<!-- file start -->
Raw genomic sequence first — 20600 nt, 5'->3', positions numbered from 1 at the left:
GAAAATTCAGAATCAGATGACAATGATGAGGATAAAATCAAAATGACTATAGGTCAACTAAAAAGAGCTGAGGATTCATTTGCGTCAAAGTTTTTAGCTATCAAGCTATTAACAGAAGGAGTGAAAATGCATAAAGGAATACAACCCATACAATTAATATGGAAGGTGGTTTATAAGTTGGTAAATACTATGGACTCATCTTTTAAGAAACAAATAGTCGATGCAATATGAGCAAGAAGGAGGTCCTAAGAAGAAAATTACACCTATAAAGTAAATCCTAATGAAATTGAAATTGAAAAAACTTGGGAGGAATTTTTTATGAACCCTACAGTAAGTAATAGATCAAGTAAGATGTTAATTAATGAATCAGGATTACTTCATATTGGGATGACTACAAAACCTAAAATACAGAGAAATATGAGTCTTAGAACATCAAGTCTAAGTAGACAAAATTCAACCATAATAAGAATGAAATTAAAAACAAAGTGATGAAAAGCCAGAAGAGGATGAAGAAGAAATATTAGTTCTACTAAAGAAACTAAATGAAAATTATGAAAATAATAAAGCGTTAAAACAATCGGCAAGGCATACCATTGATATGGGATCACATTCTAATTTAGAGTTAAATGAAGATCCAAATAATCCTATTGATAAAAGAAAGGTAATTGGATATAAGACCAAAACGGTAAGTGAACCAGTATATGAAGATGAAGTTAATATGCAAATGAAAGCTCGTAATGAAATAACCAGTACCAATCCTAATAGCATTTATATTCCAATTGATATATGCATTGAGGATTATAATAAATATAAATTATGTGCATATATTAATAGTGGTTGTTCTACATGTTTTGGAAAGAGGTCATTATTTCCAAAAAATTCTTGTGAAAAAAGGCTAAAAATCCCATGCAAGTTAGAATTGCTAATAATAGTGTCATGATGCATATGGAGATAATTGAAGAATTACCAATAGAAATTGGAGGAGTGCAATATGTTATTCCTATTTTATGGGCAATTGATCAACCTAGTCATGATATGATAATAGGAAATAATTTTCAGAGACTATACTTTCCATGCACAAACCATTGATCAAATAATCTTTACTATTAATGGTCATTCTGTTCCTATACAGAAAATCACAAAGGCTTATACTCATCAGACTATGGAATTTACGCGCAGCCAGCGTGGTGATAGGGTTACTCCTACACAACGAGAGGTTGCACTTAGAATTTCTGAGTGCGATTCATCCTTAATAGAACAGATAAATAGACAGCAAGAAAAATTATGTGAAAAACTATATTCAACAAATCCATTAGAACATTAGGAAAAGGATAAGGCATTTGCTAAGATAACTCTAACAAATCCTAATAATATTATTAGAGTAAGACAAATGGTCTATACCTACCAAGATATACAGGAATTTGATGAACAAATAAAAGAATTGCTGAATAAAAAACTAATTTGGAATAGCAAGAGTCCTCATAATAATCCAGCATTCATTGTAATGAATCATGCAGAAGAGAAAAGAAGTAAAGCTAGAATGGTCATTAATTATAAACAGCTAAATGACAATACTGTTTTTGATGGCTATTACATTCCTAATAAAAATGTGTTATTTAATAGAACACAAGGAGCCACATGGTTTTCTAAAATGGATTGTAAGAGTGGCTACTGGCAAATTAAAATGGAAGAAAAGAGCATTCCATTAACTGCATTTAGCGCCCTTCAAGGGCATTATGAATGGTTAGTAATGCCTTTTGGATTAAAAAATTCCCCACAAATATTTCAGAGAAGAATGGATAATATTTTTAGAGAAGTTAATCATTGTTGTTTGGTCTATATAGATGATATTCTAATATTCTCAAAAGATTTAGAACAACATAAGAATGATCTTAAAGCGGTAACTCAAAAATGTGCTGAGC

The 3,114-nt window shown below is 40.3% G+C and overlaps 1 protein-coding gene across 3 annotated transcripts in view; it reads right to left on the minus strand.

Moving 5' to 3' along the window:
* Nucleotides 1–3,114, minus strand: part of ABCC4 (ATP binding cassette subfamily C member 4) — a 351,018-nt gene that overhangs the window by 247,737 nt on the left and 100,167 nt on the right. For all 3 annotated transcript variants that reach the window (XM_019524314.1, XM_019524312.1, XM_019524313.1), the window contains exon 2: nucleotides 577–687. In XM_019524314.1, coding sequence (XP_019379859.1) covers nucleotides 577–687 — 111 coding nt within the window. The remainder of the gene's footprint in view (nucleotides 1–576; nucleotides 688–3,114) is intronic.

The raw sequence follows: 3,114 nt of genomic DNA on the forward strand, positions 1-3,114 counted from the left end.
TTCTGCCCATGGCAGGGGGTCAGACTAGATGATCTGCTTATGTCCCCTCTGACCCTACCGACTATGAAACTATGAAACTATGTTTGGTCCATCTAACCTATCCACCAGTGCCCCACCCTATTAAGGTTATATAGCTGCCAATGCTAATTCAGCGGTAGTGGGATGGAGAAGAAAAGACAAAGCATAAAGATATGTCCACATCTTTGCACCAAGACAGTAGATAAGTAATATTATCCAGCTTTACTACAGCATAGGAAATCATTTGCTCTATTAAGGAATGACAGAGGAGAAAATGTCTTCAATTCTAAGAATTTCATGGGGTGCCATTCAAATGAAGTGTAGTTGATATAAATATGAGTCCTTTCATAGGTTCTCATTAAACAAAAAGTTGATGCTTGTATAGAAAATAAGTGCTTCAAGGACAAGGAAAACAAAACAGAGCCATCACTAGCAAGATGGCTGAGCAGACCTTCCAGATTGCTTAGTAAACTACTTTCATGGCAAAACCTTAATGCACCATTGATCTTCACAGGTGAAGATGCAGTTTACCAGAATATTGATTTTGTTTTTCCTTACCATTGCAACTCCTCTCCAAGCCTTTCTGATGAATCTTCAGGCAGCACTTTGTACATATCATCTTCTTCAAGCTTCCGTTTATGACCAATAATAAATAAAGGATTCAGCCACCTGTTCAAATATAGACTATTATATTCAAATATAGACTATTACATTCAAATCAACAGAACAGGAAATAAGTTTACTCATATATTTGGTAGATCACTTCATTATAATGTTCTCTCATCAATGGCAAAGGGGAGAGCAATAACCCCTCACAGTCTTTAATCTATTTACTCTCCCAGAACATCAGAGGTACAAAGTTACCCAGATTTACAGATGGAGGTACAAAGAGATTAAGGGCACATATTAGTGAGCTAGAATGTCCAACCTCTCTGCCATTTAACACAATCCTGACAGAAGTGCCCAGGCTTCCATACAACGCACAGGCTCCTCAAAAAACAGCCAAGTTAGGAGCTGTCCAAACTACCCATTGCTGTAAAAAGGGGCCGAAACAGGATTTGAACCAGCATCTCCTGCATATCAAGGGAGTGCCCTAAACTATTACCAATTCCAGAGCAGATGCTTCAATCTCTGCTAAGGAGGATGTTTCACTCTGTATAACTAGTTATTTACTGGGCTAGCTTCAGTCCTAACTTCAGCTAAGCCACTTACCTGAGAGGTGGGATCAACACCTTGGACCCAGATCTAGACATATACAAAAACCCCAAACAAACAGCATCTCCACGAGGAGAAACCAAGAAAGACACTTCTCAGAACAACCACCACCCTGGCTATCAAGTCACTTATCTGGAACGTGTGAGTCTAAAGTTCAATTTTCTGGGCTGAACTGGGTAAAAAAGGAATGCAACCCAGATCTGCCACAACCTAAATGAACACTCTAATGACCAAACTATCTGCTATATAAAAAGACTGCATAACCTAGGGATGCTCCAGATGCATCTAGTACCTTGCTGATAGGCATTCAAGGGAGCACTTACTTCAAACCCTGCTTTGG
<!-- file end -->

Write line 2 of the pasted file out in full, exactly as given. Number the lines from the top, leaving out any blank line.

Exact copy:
GAAAATTCAGAATCAGATGACAATGATGAGGATAAAATCAAAATGACTATAGGTCAACTAAAAAGAGCTGAGGATTCATTTGCGTCAAAGTTTTTAGCTATCAAGCTATTAACAGAAGGAGTGAAAATGCATAAAGGAATACAACCCATACAATTAATATGGAAGGTGGTTTATAAGTTGGTAAATACTATGGACTCATCTTTTAAGAAACAAATAGTCGATGCAATATGAGCAAGAAGGAGGTCCTAAGAAGAAAATTACACCTATAAAGTAAATCCTAATGAAATTGAAATTGAAAAAACTTGGGAGGAATTTTTTATGAACCCTACAGTAAGTAATAGATCAAGTAAGATGTTAATTAATGAATCAGGATTACTTCATATTGGGATGACTACAAAACCTAAAATACAGAGAAATATGAGTCTTAGAACATCAAGTCTAAGTAGACAAAATTCAACCATAATAAGAATGAAATTAAAAACAAAGTGATGAAAAGCCAGAAGAGGATGAAGAAGAAATATTAGTTCTACTAAAGAAACTAAATGAAAATTATGAAAATAATAAAGCGTTAAAACAATCGGCAAGGCATACCATTGATATGGGATCACATTCTAATTTAGAGTTAAATGAAGATCCAAATAATCCTATTGATAAAAGAAAGGTAATTGGATATAAGACCAAAACGGTAAGTGAACCAGTATATGAAGATGAAGTTAATATGCAAATGAAAGCTCGTAATGAAATAACCAGTACCAATCCTAATAGCATTTATATTCCAATTGATATATGCATTGAGGATTATAATAAATATAAATTATGTGCATATATTAATAGTGGTTGTTCTACATGTTTTGGAAAGAGGTCATTATTTCCAAAAAATTCTTGTGAAAAAAGGCTAAAAATCCCATGCAAGTTAGAATTGCTAATAATAGTGTCATGATGCATATGGAGATAATTGAAGAATTACCAATAGAAATTGGAGGAGTGCAATATGTTATTCCTATTTTATGGGCAATTGATCAACCTAGTCATGATATGATAATAGGAAATAATTTTCAGAGACTATACTTTCCATGCACAAACCATTGATCAAATAATCTTTACTATTAATGGTCATTCTGTTCCTATACAGAAAATCACAAAGGCTTATACTCATCAGACTATGGAATTTACGCGCAGCCAGCGTGGTGATAGGGTTACTCCTACACAACGAGAGGTTGCACTTAGAATTTCTGAGTGCGATTCATCCTTAATAGAACAGATAAATAGACAGCAAGAAAAATTATGTGAAAAACTATATTCAACAAATCCATTAGAACATTAGGAAAAGGATAAGGCATTTGCTAAGATAACTCTAACAAATCCTAATAATATTATTAGAGTAAGACAAATGGTCTATACCTACCAAGATATACAGGAATTTGATGAACAAATAAAAGAATTGCTGAATAAAAAACTAATTTGGAATAGCAAGAGTCCTCATAATAATCCAGCATTCATTGTAATGAATCATGCAGAAGAGAAAAGAAGTAAAGCTAGAATGGTCATTAATTATAAACAGCTAAATGACAATACTGTTTTTGATGGCTATTACATTCCTAATAAAAATGTGTTATTTAATAGAACACAAGGAGCCACATGGTTTTCTAAAATGGATTGTAAGAGTGGCTACTGGCAAATTAAAATGGAAGAAAAGAGCATTCCATTAACTGCATTTAGCGCCCTTCAAGGGCATTATGAATGGTTAGTAATGCCTTTTGGATTAAAAAATTCCCCACAAATATTTCAGAGAAGAATGGATAATATTTTTAGAGAAGTTAATCATTGTTGTTTGGTCTATATAGATGATATTCTAATATTCTCAAAAGATTTAGAACAACATAAGAATGATCTTAAAGCGGTAACTCAAAAATGTGCTGAGC